Are You Seeing Flashes and Floaters?

by Aug 7, 2019

Flashes of light and dark specks in your vision can be surprising symptoms.  Many people who experience these strange visual occurrences are frightened and confused by their appearance.  While distracting and alarming, these symptoms most commonly accompany normal changes occurring within the eye.  However, in rare instances, they can be indicative of serious ocular conditions such as a retinal tear, or even a retinal detachment.  Continue reading to learn more about these symptoms.


Vitreous Floaters

Filling the space within the eye is a gel-like material known as the vitreous.  This vitreous plays a vital role in protecting and nourishing the eye. When we are young, the vitreous has a thick texture, similar to gelatin.  As the years pass, this gel slowly begins to liquefy, and the vitreous becomes more watery in consistency, with scattered clumps of gelatin-like material remaining.  These residual clumps of thick vitreous cast shadows in the back of the eye, and we perceive a floater in our vision. For some people, floaters resemble small black flecks or appear to float around like bugs.  For others, they may have a more string-like appearance, similar to cobwebs. Floaters tend to be more noticeable in specific lighting conditions, such as cloudy days or while looking at a brightly-lit computer screen.  While they may be an annoying symptom, they are very common and typically require no treatment. Many people become used to their floaters over time, and they eventually become less noticeable.  


What do Flashes of Light Mean?

Similar to floaters, flashes of light may be another visual phenomenon that represents a physiological process occurring inside of the eye.  For those who notice flashes of light in their vision, they typically occur in the periphery, and are mostly noticed in low light conditions or late at night.  Most commonly flashes of light noticed in the periphery are signs of a process known as a posterior vitreous detachment, or a PVD. A PVD occurs when the vitreous gel inside of the eye slowly separates from the tissue lining the back of the eye.  The gentle tug of the gel separating from the retina can result in the stimulation of photoreceptors, meaning the eye perceives flashes of light, even though no such stimulus is present. The likelihood of a vitreous detachment increases with age, and once the vitreous sis completely detached, the flashes of light should stop and will not return.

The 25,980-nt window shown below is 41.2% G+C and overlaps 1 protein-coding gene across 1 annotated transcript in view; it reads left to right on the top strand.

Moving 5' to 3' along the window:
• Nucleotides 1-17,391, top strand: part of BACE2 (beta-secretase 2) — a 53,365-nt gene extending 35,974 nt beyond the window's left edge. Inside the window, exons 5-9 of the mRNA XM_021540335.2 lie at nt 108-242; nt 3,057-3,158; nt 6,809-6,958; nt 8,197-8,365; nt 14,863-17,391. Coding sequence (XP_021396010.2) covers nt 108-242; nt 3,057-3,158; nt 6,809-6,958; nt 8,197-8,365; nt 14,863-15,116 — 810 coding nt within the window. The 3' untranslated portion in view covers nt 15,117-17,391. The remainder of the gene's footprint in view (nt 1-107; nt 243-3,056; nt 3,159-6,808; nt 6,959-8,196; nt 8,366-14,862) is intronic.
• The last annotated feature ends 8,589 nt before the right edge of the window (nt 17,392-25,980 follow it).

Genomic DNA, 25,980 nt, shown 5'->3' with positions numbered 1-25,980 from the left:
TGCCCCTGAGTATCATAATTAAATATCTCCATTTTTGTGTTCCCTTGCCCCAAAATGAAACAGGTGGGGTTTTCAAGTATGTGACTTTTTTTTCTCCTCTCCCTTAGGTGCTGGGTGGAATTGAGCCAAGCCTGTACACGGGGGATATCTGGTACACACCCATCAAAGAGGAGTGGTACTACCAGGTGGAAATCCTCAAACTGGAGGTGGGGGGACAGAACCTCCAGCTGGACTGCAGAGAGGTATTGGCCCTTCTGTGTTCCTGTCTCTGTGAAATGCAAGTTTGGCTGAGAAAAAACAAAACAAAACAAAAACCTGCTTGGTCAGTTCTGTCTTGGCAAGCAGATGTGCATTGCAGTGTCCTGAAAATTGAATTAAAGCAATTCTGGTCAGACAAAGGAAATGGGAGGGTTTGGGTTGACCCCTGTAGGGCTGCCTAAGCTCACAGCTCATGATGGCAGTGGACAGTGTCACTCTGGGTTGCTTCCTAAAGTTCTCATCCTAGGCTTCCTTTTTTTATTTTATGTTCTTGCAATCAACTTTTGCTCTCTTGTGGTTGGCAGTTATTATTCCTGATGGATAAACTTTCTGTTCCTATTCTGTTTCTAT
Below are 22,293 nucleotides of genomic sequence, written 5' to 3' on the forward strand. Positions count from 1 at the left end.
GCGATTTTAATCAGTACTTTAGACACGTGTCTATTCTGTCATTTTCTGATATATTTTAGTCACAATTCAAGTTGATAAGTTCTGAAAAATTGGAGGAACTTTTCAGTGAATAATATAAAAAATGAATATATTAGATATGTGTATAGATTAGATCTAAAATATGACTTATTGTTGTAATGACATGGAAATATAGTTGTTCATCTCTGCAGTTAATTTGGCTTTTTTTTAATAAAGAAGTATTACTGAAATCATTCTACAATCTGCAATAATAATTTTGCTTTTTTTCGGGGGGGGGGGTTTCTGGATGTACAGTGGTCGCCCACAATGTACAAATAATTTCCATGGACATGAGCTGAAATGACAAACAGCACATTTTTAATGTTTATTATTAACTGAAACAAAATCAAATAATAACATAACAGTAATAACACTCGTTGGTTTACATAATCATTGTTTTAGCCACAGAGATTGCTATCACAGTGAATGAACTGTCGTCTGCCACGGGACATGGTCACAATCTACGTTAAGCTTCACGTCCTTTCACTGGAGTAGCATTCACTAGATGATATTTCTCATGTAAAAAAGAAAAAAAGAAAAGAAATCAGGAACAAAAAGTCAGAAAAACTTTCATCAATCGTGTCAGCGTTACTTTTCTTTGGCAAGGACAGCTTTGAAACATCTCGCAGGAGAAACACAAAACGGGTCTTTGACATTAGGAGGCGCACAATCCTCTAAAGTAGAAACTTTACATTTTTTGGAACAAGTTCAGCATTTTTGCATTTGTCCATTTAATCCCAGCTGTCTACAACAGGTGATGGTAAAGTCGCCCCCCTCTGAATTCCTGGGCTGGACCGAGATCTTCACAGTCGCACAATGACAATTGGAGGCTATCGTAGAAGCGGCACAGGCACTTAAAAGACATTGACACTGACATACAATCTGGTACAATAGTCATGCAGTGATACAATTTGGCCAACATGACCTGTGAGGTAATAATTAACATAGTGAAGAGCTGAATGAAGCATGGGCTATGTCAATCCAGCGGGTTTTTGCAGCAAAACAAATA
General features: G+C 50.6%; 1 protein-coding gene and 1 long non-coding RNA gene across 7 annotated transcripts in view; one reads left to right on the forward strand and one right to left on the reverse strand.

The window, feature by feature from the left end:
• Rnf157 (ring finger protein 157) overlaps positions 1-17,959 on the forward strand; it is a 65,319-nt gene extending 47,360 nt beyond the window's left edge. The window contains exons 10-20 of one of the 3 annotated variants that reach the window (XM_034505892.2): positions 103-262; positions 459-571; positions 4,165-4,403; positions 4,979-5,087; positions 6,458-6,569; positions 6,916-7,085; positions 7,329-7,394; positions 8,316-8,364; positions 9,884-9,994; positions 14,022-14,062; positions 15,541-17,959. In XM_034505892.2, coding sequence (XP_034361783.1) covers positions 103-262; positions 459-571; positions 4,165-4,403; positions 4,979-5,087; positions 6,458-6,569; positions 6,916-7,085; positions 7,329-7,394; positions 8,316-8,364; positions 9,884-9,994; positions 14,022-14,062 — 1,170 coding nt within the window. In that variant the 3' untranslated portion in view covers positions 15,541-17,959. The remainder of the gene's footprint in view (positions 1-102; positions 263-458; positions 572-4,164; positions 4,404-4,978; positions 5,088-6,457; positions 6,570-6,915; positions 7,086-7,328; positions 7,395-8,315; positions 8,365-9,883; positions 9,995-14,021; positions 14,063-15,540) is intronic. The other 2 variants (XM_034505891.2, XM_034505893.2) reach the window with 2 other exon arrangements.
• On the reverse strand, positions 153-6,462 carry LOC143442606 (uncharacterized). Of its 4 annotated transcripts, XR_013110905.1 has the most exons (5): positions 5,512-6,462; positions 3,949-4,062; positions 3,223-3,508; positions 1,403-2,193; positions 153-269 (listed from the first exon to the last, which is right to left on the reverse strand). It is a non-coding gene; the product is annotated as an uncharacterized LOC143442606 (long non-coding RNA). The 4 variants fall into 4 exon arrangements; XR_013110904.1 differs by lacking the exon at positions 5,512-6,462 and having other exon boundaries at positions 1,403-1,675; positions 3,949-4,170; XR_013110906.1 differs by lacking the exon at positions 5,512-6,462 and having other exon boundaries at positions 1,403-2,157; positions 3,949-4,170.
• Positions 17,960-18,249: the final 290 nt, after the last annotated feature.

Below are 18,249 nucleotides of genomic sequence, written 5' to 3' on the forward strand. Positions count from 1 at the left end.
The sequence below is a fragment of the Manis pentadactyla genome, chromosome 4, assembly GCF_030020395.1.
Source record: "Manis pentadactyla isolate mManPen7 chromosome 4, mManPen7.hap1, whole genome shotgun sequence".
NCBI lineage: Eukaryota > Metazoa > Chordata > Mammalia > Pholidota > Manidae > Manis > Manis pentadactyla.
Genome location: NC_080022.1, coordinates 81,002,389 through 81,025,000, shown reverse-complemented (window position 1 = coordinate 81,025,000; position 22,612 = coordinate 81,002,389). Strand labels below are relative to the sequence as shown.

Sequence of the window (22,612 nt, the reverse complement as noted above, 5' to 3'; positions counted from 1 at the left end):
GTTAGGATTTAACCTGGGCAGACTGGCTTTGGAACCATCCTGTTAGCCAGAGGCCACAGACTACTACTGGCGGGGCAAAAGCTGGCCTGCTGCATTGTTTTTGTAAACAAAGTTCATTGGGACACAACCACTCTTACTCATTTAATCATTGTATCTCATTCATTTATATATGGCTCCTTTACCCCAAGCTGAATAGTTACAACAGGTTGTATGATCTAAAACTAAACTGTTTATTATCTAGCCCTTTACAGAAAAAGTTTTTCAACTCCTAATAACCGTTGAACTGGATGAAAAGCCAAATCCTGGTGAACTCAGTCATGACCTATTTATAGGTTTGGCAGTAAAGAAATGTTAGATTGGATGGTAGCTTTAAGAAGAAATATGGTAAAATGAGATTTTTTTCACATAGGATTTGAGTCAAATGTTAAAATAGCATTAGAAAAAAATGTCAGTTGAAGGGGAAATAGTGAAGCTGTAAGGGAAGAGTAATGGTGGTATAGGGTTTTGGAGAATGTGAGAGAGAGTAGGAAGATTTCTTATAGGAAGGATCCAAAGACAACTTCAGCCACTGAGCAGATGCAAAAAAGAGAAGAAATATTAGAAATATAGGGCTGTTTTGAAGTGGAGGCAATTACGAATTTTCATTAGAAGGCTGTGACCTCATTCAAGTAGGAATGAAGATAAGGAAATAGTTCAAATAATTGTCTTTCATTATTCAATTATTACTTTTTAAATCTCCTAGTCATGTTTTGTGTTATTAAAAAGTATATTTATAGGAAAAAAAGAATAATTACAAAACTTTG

Can Flashes and Floaters Be Dangerous?

Many people will notice flashes or floaters throughout their life, and most of the time these symptoms are harmless.  However, in some unfortunate cases, flashes and floaters can be a sign of a dangerous retinal hole, tear, or detachment.  In these cases, there will usually be a large increase in the number of floaters, and they may be accompanied by vision changes, such as a curtain going through the vision.  If this is the case, your optometrist should be informed immediately. They have the ability to thoroughly evaluation your retinal health, and can determine if your symptoms are the result of normal vitreous changes, or if your vision is at risk.  


Our eye doctors and staff at Nittany Eye Care excel in the diagnosis and management of flashes and floaters, which can be a vision threatening issue.  Call us at (814) 234-2015 or schedule an appointment online.  Our optometrists provide the highest quality eye care services in the State College, Matilda, Spring Mills, Tyrone, and Lock Haven PA areas. 


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1 Comment

  1. Toby Ryan

    I didn’t know that having an excessive amount of floaters in your eyes could be an indication that some form of retinal damage occurred. My uncle has been unable to drive to work because he constantly sees dark spots in his peripheral vision which prevents him from focusing. Maybe he should seek professional treatment to remove the floaters from his eyes.


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